Uber’s Flying car concept
PENTAGON: The Air Force will release a request for proposals Feb. 25 for a ‘flying car’ that could eventually transport soldiers and supplies to the battlefield, says service acquisition head Will Roper.
“Now is the perfect time to make Jetson’s cars real,” with this program, Agility Prime. It “has come a long way,” Roper told reporters here today/. In his irresistible way, he added that “it’s a fun program.”
The goal is not for the Air Force to build the new transport vehicle, but to offer commercial firms an opportunity to test their prototypes on military ranges — avoiding the need to go through the time-consuming safety certification from the Federal Aviation Administration (FAA), while at the same time demonstrating their possible military utility.
Roper explained that Agility Prime is an effort to to influence an entire emerging marketplace to take defense needs into account from the beginning. The program is “looking at commercial markets, in this case the electric vertical and takeoff and landing, flying car market,” he said, “that view the Air Force as a potential influencer of that market.”
Aeromobil VTOL concept
“In the case of EVTOL, we see numerous companies that are pushing really cool technology that has the chance to really change the world, but their challenge is getting certification and safety,” Roper explained. “So, the value proposition we have with those companies isn’t our R&D money — they’re flush with cash from private investors — our value proposition is our test ranges our safety and air worthiness certification.”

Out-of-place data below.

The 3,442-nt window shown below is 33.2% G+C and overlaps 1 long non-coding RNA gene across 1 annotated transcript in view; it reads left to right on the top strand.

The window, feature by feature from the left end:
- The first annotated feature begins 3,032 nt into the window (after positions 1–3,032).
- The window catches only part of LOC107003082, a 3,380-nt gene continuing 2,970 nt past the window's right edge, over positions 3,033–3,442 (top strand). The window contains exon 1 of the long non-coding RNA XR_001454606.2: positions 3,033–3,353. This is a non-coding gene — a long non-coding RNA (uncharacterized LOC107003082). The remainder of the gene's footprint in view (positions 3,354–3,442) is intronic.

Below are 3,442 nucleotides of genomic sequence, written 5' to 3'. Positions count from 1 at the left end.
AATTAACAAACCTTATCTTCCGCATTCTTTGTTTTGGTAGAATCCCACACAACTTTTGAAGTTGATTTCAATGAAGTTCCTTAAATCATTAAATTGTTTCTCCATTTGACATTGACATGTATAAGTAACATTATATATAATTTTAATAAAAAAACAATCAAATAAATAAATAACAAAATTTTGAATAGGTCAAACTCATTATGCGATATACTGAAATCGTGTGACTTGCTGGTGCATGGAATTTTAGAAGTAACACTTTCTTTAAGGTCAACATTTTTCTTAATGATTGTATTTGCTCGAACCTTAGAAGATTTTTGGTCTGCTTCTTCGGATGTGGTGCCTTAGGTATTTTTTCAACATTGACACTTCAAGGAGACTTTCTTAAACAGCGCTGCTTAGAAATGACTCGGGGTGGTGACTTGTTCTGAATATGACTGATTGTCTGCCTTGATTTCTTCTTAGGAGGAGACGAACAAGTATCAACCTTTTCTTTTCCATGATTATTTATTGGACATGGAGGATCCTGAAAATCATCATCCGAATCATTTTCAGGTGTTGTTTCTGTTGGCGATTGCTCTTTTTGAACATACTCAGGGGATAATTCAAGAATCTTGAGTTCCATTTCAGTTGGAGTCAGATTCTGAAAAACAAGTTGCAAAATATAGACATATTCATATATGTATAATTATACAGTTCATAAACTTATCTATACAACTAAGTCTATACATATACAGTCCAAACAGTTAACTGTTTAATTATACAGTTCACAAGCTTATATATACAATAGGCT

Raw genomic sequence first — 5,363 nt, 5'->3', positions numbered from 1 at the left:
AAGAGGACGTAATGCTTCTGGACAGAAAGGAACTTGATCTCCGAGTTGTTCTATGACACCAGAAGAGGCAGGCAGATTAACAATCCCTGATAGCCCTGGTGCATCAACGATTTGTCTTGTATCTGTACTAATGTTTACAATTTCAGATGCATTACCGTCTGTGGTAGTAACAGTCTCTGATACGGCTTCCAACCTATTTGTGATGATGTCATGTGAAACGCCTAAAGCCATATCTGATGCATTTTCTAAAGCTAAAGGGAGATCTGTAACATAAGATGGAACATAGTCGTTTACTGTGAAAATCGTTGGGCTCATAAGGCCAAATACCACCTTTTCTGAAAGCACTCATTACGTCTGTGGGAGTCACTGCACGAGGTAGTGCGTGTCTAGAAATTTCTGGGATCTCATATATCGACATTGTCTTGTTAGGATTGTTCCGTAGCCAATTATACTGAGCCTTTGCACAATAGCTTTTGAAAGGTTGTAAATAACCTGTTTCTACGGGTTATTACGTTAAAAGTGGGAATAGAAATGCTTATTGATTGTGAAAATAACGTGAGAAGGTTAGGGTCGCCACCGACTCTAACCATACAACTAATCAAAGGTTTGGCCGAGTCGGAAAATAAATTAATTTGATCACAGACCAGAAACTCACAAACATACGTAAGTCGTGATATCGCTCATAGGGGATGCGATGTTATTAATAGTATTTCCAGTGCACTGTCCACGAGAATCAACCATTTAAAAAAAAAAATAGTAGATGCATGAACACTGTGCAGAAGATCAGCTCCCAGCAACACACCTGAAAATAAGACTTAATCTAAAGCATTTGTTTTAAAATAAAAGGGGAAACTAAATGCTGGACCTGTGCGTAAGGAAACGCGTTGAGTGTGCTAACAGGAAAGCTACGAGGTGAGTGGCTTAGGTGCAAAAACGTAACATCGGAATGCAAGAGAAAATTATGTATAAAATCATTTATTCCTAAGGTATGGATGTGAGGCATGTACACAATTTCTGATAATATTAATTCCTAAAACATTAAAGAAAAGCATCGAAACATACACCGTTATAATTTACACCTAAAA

(In fact, along the same lines, NASA has been working with Uber since 2018 on a similar flying car project for civil transport.)
The competition, Roper said, will be “challenge-based” where vendors will be required to meet different flight duration goals and carry various payloads to advance in the competition for an Air Force safety certification. (DARPA often uses challenges, that involve small cash prizes, for testing out new technologies.)
“We’re working with our operators right now on what missions we might do,” Roper added. “They’re a lot, which is great. There’s pilot rescue, there’s logistics, mobility is a great mission,” he said. Flying cars could even provide security, he enthused, “as at a nuclear base, where things are spread apart, this would really speed up how fast defenders are able to move.” Back in September, Roper further mused that they could be used by Air Force Special Operations Forces, although he downplayed a bit the original concept that they might replace the V-22 Osprey.
At the end of the challenge, he said, the winner would be in a position to garner a procurement contract.
“Moving on to a procurement contract, buying in quantity, logging flight hours” with the Air Force will allow winning companies to prove to domestic authorities that they can fly safely, Roper said. “We want to catalyze the commercial market by bringing our commercial market to bear.”
What the Air Force wants to avoid, he stressed, is what happened in the small drone market; an issue that also has been bemoaned by DoD acquisition czar Ellen Lord. In that case, a potentially militarily beneficial commercial market was essentially conquered by Chinese investors because there wasn’t enough initial private capital and the Pentagon “didn’t take a proactive stance.”
“Now, most of that supply chain has moved to China,” he said. “If we had realized that commercial trend, and shown that the Pentagon is willing to pay a higher price point for a trusted supply chain drone, we probably could have kept part of the market here.” (THERESA HITCHENS).